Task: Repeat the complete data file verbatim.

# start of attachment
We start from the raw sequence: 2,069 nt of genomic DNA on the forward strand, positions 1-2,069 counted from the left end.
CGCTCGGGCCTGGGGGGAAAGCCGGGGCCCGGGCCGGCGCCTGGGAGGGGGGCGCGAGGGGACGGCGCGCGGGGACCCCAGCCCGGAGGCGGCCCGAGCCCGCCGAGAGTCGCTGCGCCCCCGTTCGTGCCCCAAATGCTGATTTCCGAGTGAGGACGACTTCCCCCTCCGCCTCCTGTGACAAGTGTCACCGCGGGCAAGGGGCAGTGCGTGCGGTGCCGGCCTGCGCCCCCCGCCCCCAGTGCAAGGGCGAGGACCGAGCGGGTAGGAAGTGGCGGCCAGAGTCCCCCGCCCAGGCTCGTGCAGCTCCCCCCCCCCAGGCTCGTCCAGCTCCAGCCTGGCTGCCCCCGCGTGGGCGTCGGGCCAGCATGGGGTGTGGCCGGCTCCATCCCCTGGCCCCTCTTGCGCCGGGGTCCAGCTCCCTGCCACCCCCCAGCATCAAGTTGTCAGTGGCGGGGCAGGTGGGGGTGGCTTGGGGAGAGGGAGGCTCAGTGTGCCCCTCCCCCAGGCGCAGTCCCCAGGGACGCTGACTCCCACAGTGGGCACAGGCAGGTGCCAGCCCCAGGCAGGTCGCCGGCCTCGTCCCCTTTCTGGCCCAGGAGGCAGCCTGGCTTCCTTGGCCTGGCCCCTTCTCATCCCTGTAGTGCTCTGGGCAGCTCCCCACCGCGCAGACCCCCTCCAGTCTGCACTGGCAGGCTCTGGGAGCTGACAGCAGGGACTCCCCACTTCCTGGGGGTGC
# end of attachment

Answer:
We start from the raw sequence: 2,069 nt of genomic DNA on the forward strand, positions 1-2,069 counted from the left end.
CGCTCGGGCCTGGGGGGAAAGCCGGGGCCCGGGCCGGCGCCTGGGAGGGGGGCGCGAGGGGACGGCGCGCGGGGACCCCAGCCCGGAGGCGGCCCGAGCCCGCCGAGAGTCGCTGCGCCCCCGTTCGTGCCCCAAATGCTGATTTCCGAGTGAGGACGACTTCCCCCTCCGCCTCCTGTGACAAGTGTCACCGCGGGCAAGGGGCAGTGCGTGCGGTGCCGGCCTGCGCCCCCCGCCCCCAGTGCAAGGGCGAGGACCGAGCGGGTAGGAAGTGGCGGCCAGAGTCCCCCGCCCAGGCTCGTGCAGCTCCCCCCCCCCAGGCTCGTCCAGCTCCAGCCTGGCTGCCCCCGCGTGGGCGTCGGGCCAGCATGGGGTGTGGCCGGCTCCATCCCCTGGCCCCTCTTGCGCCGGGGTCCAGCTCCCTGCCACCCCCCAGCATCAAGTTGTCAGTGGCGGGGCAGGTGGGGGTGGCTTGGGGAGAGGGAGGCTCAGTGTGCCCCTCCCCCAGGCGCAGTCCCCAGGGACGCTGACTCCCACAGTGGGCACAGGCAGGTGCCAGCCCCAGGCAGGTCGCCGGCCTCGTCCCCTTTCTGGCCCAGGAGGCAGCCTGGCTTCCTTGGCCTGGCCCCTTCTCATCCCTGTAGTGCTCTGGGCAGCTCCCCACCGCGCAGACCCCCTCCAGTCTGCACTGGCAGGCTCTGGGAGCTGACAGCAGGGACTCCCCACTTCCTGGGGGTGC